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#IAmScience Leland Cseke


By Becca Wolf | Bond LSC

In a cluttered basement in Dearborn, Michigan, one could find Leland Cseke conducting amateur plant tissue culture experiments on his family’s pool table as a child. These attempted experiments consisted of whatever he could find around the house, such as gelatin mix, items from his mother’s bathroom, and motors from his step-father’s work.

Now Cseke is the research lab manager in the Gassmann lab at Bond Life Sciences Center and has an actual lab to work in, with all the supplies he needs.

“I look back in amusement that I’m still kind of doing the same thing,” Cseke said. “I think I knew early on I was going to study plant sciences.”

Cseke’s passion for plant science grew in high-school, and after a short stint in community college, he went to Michigan Technical University (MTU) for his undergraduate degree.

“It is all the way up in the forests in the upper peninsula of Michigan,” Cseke said. “That’s where I met my first really influential advisor, Gopi Podila. He had a lab there and he was interested in environmental issues dealing with how soil fungi interact with trees — how trees develop and how humans use them — which made a real impact on me.”

After he graduated from MTU, Cseke went on to receive his graduate degrees from the University of Michigan in plant physiology and molecular biology. Here, he studied how the activation or deactivation of a single scent gene over evolutionary time controls what pollinators come to flowers.

For his postdoc, he decided to go to the University of Arizona, to experience a different climate and to study plant post-transcriptional gene silencing. He used methods in plant transformation in dicots and monocots, which helped lead to new RNAi technologies.

RNAi is the biological process that dials down the level of a protein that evolved to protect cells from viruses.

Despite this, Cseke felt like something was missing.

“I had a great learning experience in Arizona, but their forests are not what we typically think of because they’re all thorny. Everything has thorns, even the softest looking plant is grabbing at you. I had a longing to get back to a ‘real’ forest. So, I decided to give Gopi Padilla a call,” Cseke said.

Turns out, Podila had a position for Cseke: assistant research professor. Along with teaching molecular biology and chemical principles of biology, Cseke conducted research on the molecular biology of aspen tree wood and flower development.

A few years later, Podila decided to move to the University of Alabama in Huntsville (UAH) and asked Cseke to follow.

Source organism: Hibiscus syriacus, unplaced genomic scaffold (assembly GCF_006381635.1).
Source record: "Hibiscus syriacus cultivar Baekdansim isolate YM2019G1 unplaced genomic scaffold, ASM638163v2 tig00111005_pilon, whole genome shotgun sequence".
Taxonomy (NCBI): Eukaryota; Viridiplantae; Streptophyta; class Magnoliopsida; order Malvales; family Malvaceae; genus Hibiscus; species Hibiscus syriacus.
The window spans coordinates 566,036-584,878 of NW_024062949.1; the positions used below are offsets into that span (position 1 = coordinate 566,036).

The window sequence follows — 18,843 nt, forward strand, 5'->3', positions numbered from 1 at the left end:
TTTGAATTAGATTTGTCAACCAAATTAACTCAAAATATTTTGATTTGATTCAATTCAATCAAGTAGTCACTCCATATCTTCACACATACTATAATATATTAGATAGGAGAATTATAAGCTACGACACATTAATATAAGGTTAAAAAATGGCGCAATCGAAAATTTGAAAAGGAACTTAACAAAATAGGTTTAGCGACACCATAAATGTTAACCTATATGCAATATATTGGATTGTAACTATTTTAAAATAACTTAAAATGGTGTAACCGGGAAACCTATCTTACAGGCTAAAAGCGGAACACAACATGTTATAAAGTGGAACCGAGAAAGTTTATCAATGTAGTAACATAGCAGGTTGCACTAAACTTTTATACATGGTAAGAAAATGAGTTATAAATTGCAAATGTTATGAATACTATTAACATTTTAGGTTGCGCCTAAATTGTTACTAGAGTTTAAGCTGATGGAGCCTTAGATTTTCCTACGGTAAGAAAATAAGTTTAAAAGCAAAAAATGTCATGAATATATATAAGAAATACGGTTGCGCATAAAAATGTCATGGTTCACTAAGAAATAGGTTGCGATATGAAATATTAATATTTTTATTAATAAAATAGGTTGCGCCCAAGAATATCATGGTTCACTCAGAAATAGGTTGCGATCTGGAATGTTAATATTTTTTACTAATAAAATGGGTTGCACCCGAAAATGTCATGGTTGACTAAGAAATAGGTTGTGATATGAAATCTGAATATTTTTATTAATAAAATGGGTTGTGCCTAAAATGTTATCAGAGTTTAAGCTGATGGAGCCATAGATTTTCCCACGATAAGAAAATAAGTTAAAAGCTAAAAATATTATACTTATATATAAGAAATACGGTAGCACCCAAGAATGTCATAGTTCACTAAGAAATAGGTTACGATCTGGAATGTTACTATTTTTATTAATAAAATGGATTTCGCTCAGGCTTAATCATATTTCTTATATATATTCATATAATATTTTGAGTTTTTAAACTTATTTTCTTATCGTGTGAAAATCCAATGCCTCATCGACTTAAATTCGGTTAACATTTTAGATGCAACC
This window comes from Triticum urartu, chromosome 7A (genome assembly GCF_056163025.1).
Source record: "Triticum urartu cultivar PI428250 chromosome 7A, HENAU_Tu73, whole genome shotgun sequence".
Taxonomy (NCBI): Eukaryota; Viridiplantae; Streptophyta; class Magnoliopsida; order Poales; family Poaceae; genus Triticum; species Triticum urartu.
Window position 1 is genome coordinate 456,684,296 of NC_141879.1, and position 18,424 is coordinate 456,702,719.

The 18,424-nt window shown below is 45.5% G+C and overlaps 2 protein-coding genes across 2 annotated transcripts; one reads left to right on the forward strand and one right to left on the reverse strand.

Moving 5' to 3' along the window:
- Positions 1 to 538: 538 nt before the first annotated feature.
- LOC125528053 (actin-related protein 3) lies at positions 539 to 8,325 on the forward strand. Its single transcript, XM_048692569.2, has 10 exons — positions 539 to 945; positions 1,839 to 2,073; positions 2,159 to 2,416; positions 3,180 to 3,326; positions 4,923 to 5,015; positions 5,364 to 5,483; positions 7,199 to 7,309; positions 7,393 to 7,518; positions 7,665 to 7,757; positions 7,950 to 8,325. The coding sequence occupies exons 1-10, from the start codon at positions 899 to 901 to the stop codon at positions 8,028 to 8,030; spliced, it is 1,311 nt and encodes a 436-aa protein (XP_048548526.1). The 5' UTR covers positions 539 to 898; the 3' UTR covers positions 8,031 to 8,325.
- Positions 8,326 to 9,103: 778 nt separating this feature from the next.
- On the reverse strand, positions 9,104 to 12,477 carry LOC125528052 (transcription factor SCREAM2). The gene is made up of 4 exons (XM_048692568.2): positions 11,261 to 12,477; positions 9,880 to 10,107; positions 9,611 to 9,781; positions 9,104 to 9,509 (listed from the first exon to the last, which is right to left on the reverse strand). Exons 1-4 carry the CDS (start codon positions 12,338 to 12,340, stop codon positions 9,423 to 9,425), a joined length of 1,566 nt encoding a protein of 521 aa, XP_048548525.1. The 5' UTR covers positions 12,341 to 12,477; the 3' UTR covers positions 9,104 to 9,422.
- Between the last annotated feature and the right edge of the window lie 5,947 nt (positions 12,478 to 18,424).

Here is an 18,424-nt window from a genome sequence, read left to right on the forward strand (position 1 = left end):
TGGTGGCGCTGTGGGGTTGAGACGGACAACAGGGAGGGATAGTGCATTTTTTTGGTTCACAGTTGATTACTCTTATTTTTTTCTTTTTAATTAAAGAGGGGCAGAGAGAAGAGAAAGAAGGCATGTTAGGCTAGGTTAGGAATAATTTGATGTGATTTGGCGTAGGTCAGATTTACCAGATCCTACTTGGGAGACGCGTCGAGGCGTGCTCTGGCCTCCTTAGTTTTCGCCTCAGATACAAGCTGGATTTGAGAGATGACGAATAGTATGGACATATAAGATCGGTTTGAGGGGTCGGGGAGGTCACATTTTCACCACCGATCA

“I went from the great white north to heat and humidity. At the time, I really thought that I would more likely end up living in Alaska more than Alabama, but Gopi asked me to go with him to run his lab,” Cseke said.

Alabama ended up being where Cseke laid down his roots. He spent more than 15 years teaching classes, conducting research, and authoring papers and books there. He even started a community garden to bring applied learning to more people.

“The community garden became a hands-on research plot for my class ‘People, Plants, and Environment.’ Students in biology and earth system sciences could come and learn about plant and soil biology through hands-on experiences. It was really helpful for the students to be out of the classroom to actually see the biology rather than just talk about it,” Cseke said.

Cseke and his graduate students worked on many environmental molecular biology projects dealing with beneficial plant / microbe interactions. He worked extensively with the USDA and the Department of Energy as well as the Argonne and Brookhaven National Laboratories.

Cseke’s interests have taken him to all seven continents, from Washington DC to work with government policies to Antarctica to see first-hand the effects of climate change.

Soon, Cseke became interested in permaculture. Unlike permafrost, permaculture does not have anything to do with frozen dirt. Permaculture is an environmental design science that is based on principles at work in nature to develop ecosystem solutions that result in regenerative systems that will last for centuries.

“When things are bad, you don’t want to talk about being sustainable. You always want to talk about the regenerative way to go,” Cseke said, “That term, ‘regenerative,’ is what motivates me.”

Cseke helped form a group of engineers interested in permaculture and correctly portraying the science behind regenerative design. They are developing a framework for designers to create systems that are biocompatible.

“We want the design framework to not only benefit humans, but the entire surrounding environment and ecosystems,” he said.

His work on regenerative design helped lead to the creation of the Institute for Integrated Regenerative Design, where Cseke remains a collaborator on weekly Zoom calls.

The move to Missouri and Bond LSC came in 2018 when he sensed a need to be closer to family. He now works on how plant pathogens interact with a plant’s immune system.

“Throughout my career, I’ve kept my ears and eyes open for where people are doing good science but also having a good life,” Cseke said. “Overall, I think that Mizzou is a great place and has a good community of not just plant scientists, but scientists across the board.”

He is excited about his future here.

“I am a lifelong student. I don’t like to assume that I truly understand anything because that inhibits learning,” Cseke said. “There’s so much complexity on the pathogen side that I didn’t even realize I didn’t know, and this makes me even more excited to pursue science.”


Article originally published on Decoding Science.